I appreciate your action as an Indigenous person thousands of miles away… because your action was not only anti-imperialist but anti-colonial and that war exists on many fronts.

    September 14, 2013
  • I know one of the folks involved, and have worked with many close to her. What I have found in my interactions with her and her ilk is that they are wounded people who are much more concerned with spewing bile from their wounds than on doing any real healing and reconciliation. When someone is abused one can understand how that abused person can then in turn become an abuser, this does not however erase their duty to stop the cycle of abuse with them. I hear the same refrain over and over when working with these folks “It’s not my duty to educate you on white supremacy!” and they would be correct, but this would be a much easier pill to swallow if right after saying that they did not go into bigoted tirades. You are telling me you dont have the time and energy to sit down with someone who was attempting to confront their own complicity in colonialism, but you have the time and energy to yell, harass, assume, point fingers, and generally bitch and participate in unproductive actions like this one? They have set it up so that any criticism can be met with the cry “racist!” and “Its not my job to inform you!” and in doing so have created a bubble around themselves and removed themselves from having to engage in the critical thinking process. This creates a wind tunnel of rhetoric which allows only sanctioned ideas and thoughts in. This is a very dangerous game. In this way their minds are more hopelessly colonized than many of those they like to call “settlers” or “whitey” not taking into account some ones personal agency, they are doing the work of the colonizer and of the oppressor and have served to do little but get one portion of the population fighting another.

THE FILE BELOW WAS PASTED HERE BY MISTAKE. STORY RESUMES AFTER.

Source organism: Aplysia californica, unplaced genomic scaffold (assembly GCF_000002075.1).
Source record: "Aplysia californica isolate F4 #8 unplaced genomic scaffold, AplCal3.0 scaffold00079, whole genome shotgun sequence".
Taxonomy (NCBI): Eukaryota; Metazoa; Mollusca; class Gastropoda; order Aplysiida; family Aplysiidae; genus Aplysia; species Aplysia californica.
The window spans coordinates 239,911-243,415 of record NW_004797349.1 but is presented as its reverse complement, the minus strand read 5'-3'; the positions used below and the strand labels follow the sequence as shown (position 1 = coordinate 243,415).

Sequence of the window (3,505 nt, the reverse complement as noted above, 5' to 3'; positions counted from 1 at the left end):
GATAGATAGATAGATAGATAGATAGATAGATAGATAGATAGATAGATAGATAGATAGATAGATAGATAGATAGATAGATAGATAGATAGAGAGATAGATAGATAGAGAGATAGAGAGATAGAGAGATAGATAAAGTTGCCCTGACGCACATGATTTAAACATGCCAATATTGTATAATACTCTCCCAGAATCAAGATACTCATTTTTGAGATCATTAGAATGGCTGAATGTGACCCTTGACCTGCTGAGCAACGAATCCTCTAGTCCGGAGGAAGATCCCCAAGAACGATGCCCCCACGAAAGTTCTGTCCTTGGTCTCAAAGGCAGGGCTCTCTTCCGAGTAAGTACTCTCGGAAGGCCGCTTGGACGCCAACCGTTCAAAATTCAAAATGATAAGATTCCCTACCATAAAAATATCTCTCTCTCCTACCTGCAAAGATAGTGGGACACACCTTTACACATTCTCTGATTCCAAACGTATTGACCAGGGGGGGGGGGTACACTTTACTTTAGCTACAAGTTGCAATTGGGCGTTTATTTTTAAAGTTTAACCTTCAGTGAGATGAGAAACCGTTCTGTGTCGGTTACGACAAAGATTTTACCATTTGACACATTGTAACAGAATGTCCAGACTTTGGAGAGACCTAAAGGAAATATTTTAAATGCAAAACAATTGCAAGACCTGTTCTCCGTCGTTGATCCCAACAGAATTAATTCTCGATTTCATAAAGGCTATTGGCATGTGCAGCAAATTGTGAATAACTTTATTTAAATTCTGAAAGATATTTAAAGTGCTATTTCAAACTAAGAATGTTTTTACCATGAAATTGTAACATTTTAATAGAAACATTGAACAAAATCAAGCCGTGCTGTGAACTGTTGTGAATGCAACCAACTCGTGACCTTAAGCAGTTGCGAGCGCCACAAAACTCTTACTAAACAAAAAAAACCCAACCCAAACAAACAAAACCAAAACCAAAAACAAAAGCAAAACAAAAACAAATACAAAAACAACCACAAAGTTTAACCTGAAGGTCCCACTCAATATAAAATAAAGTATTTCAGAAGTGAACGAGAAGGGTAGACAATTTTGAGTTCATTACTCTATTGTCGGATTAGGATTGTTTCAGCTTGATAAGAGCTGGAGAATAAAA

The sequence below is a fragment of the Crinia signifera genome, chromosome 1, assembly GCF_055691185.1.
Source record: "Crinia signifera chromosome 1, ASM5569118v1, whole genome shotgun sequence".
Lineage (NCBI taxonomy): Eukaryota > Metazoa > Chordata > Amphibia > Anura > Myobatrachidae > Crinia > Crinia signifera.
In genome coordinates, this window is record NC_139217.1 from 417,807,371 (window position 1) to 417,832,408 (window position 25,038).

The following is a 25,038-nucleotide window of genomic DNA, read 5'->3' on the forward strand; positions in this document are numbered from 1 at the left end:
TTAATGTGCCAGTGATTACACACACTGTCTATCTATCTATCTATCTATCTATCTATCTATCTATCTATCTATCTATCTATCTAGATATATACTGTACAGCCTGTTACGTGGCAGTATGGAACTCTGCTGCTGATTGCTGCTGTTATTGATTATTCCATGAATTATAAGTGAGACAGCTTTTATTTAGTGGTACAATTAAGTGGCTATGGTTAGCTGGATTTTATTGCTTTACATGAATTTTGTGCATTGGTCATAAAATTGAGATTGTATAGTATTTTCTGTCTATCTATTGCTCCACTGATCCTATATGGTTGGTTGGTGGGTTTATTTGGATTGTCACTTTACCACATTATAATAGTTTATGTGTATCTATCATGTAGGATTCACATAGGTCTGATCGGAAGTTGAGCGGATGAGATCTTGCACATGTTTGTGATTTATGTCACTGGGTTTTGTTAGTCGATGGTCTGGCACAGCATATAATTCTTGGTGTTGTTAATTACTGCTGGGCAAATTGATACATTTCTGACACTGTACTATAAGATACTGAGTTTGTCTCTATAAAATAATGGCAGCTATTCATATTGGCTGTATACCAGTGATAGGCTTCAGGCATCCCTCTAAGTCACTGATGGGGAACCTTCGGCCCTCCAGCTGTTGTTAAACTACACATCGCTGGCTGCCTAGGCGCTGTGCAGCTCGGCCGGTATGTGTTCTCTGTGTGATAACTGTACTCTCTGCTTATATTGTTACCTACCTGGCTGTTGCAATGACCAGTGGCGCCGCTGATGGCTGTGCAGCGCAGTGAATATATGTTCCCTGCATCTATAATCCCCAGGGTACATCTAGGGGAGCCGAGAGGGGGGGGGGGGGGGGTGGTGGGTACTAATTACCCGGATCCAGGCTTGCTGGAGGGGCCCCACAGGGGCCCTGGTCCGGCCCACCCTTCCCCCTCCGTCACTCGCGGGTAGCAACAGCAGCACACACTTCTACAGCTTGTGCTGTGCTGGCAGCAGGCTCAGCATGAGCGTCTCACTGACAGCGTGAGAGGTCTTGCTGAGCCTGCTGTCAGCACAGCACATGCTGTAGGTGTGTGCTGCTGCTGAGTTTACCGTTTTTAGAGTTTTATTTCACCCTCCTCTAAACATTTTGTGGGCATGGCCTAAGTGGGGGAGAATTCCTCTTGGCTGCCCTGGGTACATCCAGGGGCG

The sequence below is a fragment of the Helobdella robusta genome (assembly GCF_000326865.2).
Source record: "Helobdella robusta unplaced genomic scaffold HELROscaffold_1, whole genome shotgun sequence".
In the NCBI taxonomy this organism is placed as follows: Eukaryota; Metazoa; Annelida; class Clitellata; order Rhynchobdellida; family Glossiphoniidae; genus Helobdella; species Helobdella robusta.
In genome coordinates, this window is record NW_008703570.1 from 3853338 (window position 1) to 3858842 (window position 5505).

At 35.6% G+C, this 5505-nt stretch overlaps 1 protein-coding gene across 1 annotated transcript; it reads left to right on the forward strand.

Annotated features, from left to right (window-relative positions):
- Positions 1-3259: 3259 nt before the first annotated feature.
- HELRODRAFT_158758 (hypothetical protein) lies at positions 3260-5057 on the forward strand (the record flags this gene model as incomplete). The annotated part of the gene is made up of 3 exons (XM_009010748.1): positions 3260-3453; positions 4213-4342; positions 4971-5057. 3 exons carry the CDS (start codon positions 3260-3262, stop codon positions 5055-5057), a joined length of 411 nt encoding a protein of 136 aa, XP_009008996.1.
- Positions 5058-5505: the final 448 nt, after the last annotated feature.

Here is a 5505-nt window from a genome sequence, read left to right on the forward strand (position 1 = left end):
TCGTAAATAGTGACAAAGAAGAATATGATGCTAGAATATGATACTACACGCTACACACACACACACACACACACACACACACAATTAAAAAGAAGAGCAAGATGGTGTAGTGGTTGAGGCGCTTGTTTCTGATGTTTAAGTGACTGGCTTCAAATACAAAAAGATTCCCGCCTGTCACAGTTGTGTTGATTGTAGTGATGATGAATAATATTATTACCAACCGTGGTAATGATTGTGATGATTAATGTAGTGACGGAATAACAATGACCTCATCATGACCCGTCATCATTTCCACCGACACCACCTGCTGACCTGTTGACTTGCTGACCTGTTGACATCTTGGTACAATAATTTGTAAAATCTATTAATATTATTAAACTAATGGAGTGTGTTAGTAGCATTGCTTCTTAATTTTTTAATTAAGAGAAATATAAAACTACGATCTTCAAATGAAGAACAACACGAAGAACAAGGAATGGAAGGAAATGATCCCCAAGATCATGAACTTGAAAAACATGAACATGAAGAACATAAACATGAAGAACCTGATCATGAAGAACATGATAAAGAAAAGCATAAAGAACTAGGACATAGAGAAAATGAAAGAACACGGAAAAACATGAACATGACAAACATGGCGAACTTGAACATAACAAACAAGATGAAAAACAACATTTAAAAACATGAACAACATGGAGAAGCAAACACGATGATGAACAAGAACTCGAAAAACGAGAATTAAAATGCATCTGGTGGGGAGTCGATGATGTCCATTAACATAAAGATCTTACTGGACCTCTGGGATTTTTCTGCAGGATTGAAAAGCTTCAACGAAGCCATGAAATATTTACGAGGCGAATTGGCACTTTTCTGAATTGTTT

Takeynea, put it well “I honestly feel like this group of protestors tried to take cultural appropriation to a whole new level and it makes me sick.” This is not the first time either. For a person so sensitive to Abenaki culture how does Amanda account for her telling of the Abenaki creation myth last summer with a woman who is ethnically Taiwanese/Italian? The issue is not the other woman’s ethnicity but the fact that people so “sensitive” to oppressed cultures could forget the one most important thing while telling the Abenaki creation myth; You dont tell it during the summer! Since the creation myth deals a lot with the symbolism of man overcoming the state of nature, the Abenaki to my understanding find it uncouth to speak the myth while nature is in full swing. They equate it to talking shit about those you have bested in front of them. Not classy, so they refrain. But this cadre seem to pick and choose.